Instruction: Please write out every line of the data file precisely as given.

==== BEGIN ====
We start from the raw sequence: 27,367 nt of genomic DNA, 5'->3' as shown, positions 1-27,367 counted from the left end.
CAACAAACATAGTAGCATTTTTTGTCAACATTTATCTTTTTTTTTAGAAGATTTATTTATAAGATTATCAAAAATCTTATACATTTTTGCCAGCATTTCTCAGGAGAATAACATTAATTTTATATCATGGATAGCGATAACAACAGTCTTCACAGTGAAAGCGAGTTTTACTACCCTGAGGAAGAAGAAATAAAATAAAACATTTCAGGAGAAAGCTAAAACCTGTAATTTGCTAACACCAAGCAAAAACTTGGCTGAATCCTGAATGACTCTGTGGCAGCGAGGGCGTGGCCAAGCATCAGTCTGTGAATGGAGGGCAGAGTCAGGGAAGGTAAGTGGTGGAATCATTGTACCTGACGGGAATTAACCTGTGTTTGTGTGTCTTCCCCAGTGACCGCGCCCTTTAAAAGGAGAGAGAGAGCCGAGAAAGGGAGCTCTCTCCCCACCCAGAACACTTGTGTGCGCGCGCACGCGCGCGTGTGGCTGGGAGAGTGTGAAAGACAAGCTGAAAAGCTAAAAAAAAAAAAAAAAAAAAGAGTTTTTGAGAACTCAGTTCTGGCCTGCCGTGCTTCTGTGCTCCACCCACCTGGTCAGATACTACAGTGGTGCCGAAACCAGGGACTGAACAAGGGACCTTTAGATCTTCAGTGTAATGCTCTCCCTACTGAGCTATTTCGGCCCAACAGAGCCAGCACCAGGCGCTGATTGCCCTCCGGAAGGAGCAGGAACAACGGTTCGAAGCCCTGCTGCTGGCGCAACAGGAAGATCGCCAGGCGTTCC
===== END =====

We start from the raw sequence: 27,367 nt of genomic DNA, 5'->3' as shown, positions 1-27,367 counted from the left end.
CAACAAACATAGTAGCATTTTTTGTCAACATTTATCTTTTTTTTTAGAAGATTTATTTATAAGATTATCAAAAATCTTATACATTTTTGCCAGCATTTCTCAGGAGAATAACATTAATTTTATATCATGGATAGCGATAACAACAGTCTTCACAGTGAAAGCGAGTTTTACTACCCTGAGGAAGAAGAAATAAAATAAAACATTTCAGGAGAAAGCTAAAACCTGTAATTTGCTAACACCAAGCAAAAACTTGGCTGAATCCTGAATGACTCTGTGGCAGCGAGGGCGTGGCCAAGCATCAGTCTGTGAATGGAGGGCAGAGTCAGGGAAGGTAAGTGGTGGAATCATTGTACCTGACGGGAATTAACCTGTGTTTGTGTGTCTTCCCCAGTGACCGCGCCCTTTAAAAGGAGAGAGAGAGCCGAGAAAGGGAGCTCTCTCCCCACCCAGAACACTTGTGTGCGCGCGCACGCGCGCGTGTGGCTGGGAGAGTGTGAAAGACAAGCTGAAAAGCTAAAAAAAAAAAAAAAAAAAAGAGTTTTTGAGAACTCAGTTCTGGCCTGCCGTGCTTCTGTGCTCCACCCACCTGGTCAGATACTACAGTGGTGCCGAAACCAGGGACTGAACAAGGGACCTTTAGATCTTCAGTGTAATGCTCTCCCTACTGAGCTATTTCGGCCCAACAGAGCCAGCACCAGGCGCTGATTGCCCTCCGGAAGGAGCAGGAACAACGGTTCGAAGCCCTGCTGCTGGCGCAACAGGAAGATCGCCAGGCGTTCC